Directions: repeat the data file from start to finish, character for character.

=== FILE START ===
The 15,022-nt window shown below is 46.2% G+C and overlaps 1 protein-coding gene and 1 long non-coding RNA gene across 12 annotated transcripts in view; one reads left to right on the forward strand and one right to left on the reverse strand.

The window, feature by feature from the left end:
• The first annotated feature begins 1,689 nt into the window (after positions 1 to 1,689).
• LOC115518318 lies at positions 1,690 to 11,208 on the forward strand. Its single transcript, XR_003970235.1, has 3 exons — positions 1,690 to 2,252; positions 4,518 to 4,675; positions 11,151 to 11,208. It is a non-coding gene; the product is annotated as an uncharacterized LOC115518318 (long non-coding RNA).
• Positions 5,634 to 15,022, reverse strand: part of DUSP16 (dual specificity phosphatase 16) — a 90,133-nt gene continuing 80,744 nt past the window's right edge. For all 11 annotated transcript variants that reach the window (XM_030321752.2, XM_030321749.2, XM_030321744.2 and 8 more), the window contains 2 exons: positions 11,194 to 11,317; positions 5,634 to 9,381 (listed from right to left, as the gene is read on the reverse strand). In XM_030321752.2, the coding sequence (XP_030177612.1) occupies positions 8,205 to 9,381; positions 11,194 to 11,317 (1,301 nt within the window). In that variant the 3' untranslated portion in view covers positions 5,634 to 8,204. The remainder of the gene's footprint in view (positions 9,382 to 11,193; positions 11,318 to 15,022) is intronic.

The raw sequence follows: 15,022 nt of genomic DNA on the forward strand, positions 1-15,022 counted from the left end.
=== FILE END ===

The 15,022-nt window shown below is 46.2% G+C and overlaps 1 protein-coding gene and 1 long non-coding RNA gene across 12 annotated transcripts in view; one reads left to right on the forward strand and one right to left on the reverse strand.

The window, feature by feature from the left end:
• The first annotated feature begins 1,689 nt into the window (after positions 1 to 1,689).
• LOC115518318 lies at positions 1,690 to 11,208 on the forward strand. Its single transcript, XR_003970235.1, has 3 exons — positions 1,690 to 2,252; positions 4,518 to 4,675; positions 11,151 to 11,208. It is a non-coding gene; the product is annotated as an uncharacterized LOC115518318 (long non-coding RNA).
• Positions 5,634 to 15,022, reverse strand: part of DUSP16 (dual specificity phosphatase 16) — a 90,133-nt gene continuing 80,744 nt past the window's right edge. For all 11 annotated transcript variants that reach the window (XM_030321752.2, XM_030321749.2, XM_030321744.2 and 8 more), the window contains 2 exons: positions 11,194 to 11,317; positions 5,634 to 9,381 (listed from right to left, as the gene is read on the reverse strand). In XM_030321752.2, the coding sequence (XP_030177612.1) occupies positions 8,205 to 9,381; positions 11,194 to 11,317 (1,301 nt within the window). In that variant the 3' untranslated portion in view covers positions 5,634 to 8,204. The remainder of the gene's footprint in view (positions 9,382 to 11,193; positions 11,318 to 15,022) is intronic.

The raw sequence follows: 15,022 nt of genomic DNA on the forward strand, positions 1-15,022 counted from the left end.